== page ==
# AMReX¶

## Background¶

AMReX is a software framework for the development and implementation of massively parallel algorithms using block-structured adaptive mesh refinement (AMR). Block-structured AMR provides the basis for the temporal and spatial discretization strategy for a large variety of applications of interest to the DOE. AMReX provides a unified infrastructure with the functionality needed for applications to be able to effectively and efficiently utilize machines from laptops to exascale accelerator-based architectures. AMR reduces the computational cost and memory footprint compared to a uniform mesh while preserving accurate descriptions of different physical processes in complex multi-physics algorithms. AMReX supports algorithms that solve systems of partial differential equations (PDEs) in simple or complex geometries, and those that use particles and/or particle-mesh operations to represent component physical processes.

Key features of AMReX include:

• Support for block-structured AMR with optional subcycling in time
• Support for cell-centered, face-centered and node-centered data
• Support for hyperbolic, parabolic, and elliptic solves on hierarchical grid structure
• Support for hybrid parallelism model with MPI and OpenMP
• Support for particles, collisions and particle-mesh operations.
• Support for embedded boundary based on the cut-cell methodology
• Support for GPU systems through AMReX's portability layer.
• Basis of mature applications in combustion, astrophysics, cosmology, accelerator physics, multiphase modeling, wind modeling and porous media
• Demonstrated successful scaling on all major DOE supercomputers as well as other large machines
• Source code freely available

AMReX has developed a unique portability layer to achieve high performance on both CPU and GPU based supercomputers. An overview of this layer's design features is presented here:

## GPU Porting Strategy¶

AMReX has developed its own portability layer for GPU systems to allow user readability, GPU portability and performance. This layer targets the native programming model for each GPU architechture: CUDA for NVIDIA, HIP for AMD, and DPC++ for Intel, and gives AMReX immediate access to the newest features and performance gains without adding any additional overhead or dependencies.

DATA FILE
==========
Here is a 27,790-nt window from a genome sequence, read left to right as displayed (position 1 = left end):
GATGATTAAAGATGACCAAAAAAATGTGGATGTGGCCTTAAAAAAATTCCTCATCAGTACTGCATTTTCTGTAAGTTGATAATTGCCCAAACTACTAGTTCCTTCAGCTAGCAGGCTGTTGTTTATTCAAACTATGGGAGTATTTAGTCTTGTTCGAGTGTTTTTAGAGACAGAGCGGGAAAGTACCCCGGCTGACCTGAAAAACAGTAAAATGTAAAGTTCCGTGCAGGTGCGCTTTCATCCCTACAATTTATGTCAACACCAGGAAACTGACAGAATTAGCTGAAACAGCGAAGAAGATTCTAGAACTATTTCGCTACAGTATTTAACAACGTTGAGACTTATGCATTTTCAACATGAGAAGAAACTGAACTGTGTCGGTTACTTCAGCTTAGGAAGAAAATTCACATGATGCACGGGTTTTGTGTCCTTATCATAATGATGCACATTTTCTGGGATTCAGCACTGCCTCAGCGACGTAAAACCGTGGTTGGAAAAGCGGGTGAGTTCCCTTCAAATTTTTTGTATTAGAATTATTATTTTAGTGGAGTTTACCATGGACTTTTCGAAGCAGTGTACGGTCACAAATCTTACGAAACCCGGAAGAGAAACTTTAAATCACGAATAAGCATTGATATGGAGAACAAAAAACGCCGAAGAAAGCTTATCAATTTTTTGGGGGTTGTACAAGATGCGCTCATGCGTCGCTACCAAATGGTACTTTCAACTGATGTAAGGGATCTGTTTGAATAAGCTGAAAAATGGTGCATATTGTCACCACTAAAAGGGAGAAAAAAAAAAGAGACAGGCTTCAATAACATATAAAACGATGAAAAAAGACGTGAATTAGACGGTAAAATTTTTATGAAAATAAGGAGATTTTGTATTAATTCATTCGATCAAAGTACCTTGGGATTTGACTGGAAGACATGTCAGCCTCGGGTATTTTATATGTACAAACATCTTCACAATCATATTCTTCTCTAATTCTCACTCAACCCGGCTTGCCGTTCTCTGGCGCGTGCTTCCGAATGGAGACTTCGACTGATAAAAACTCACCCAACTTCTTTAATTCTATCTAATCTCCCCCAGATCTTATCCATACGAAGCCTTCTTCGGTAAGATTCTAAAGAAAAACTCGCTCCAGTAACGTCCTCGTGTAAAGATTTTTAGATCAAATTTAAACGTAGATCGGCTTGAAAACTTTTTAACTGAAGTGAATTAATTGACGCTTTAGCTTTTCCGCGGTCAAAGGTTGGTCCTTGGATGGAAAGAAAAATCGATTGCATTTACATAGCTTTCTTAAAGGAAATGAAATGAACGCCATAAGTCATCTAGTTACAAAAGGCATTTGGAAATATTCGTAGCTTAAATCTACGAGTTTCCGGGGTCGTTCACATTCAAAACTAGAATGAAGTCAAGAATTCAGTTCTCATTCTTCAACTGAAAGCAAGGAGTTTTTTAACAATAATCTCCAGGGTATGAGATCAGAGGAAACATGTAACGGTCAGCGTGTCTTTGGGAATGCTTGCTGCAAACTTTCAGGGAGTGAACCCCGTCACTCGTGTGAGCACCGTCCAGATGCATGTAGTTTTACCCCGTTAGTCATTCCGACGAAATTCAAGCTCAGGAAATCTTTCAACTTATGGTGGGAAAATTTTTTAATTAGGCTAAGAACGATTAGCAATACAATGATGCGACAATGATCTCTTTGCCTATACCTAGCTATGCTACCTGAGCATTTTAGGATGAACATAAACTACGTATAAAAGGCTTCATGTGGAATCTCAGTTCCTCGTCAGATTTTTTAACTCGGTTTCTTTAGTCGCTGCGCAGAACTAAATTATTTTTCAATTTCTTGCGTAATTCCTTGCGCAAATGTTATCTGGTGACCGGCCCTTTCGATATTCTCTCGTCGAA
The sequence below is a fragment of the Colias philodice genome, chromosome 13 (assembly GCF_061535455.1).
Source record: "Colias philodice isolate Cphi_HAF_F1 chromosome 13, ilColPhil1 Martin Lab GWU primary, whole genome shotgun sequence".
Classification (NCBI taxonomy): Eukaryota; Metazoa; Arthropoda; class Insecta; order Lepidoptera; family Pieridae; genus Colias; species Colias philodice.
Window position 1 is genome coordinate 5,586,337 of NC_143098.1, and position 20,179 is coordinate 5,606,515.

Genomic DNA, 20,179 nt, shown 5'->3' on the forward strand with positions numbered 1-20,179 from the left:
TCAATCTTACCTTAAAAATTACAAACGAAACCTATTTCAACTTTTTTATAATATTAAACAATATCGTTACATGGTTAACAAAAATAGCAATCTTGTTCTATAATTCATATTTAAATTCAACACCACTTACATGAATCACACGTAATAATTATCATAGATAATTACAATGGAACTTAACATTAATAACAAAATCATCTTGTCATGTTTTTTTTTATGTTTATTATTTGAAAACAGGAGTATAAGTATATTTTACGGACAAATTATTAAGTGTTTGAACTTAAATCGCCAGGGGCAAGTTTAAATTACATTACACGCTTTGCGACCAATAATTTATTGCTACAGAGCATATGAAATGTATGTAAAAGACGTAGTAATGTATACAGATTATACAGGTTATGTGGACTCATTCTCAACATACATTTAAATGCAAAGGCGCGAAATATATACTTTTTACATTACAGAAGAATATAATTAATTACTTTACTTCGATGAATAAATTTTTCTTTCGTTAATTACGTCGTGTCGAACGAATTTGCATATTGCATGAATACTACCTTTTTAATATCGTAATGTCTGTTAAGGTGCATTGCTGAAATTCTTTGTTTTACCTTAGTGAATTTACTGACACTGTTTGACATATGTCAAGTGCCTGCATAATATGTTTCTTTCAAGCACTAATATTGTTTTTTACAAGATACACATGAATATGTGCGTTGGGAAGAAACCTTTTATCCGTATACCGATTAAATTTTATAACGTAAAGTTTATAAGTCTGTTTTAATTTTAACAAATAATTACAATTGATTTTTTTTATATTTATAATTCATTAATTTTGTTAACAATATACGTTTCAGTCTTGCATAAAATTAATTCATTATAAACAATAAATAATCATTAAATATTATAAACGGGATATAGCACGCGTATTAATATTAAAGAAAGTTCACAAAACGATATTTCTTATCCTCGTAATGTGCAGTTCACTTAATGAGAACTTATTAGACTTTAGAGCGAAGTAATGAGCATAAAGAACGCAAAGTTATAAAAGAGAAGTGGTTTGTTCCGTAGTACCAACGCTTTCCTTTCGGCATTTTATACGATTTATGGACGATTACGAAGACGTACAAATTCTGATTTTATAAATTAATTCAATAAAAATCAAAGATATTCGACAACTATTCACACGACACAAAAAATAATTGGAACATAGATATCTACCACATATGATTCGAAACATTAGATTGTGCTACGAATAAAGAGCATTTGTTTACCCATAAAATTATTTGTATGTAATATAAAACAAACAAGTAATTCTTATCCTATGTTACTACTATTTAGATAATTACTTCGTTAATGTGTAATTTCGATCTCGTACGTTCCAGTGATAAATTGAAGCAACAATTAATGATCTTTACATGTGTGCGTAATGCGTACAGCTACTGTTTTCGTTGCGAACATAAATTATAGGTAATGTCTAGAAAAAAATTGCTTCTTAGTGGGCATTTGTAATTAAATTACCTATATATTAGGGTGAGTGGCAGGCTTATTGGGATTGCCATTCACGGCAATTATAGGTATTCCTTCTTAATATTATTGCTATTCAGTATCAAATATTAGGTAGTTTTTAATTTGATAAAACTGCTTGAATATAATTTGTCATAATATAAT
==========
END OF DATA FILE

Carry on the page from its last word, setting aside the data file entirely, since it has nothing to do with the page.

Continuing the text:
AMReX's portability layer has been effective by utilizing a flexible system of wrappers designed specifically for its users' needs. AMReX includes well designed loop iterators and specialized launch macros to achieve targetted, optimized performance that is maintainable by AMReX developers and understandable to AMReX users.

One major concern when running on GPU systems is allocation overhead: the cost of allocating and freeing data is substantial and limiting. This is especially true in codes such as AMReX, which regularly changes the problem distribution, fidelity and extent over time. Reducing this overhead has lead to the widespread implementation of memory pools, called Arenas in AMReX, which reuse chunks of contiguous memory to eliminate unneeded allocations and frees. Arena have been integrated into all AMReX data structures, increasing flexibility and control of memory in a performant, tracked manner. The Arenas use a standard alloc and free interface that's portable to CPU and GPU systems:

    // Direct use of AMReX's default Arena, 'The_Arena'.

auto dp = (char*)(amrex::The_Arena()->alloc( size ));
amrex::The_Arena()->free(dp);

// Build a new MultiFab in device memory,
//     using AMReX's built-in Arena, 'The_Device_Arena'.
// 'mf' Will use this arena for all allocations, resizes and frees.

MultiFab mf(boxarray, distmap, ncomp, nghost,
MFInfo().SetArena(The_Device_Arena()));

// Build a vector that uses a device memory allocator and interacts
//    with the memory in a safe, performant manner.
DeviceVector dvect(...);


Once data is properly allocated, accessing data on the device is handled by lightweight, device-friendly objects that contain non-owning pointers and indexing information. For particles, these are the ArrayOfStructs and StructOfArray objects, which allow access to the data in the most performant way. For meshes, this is the Array4 object, which allows a Fortran-like, interface to the underlying data: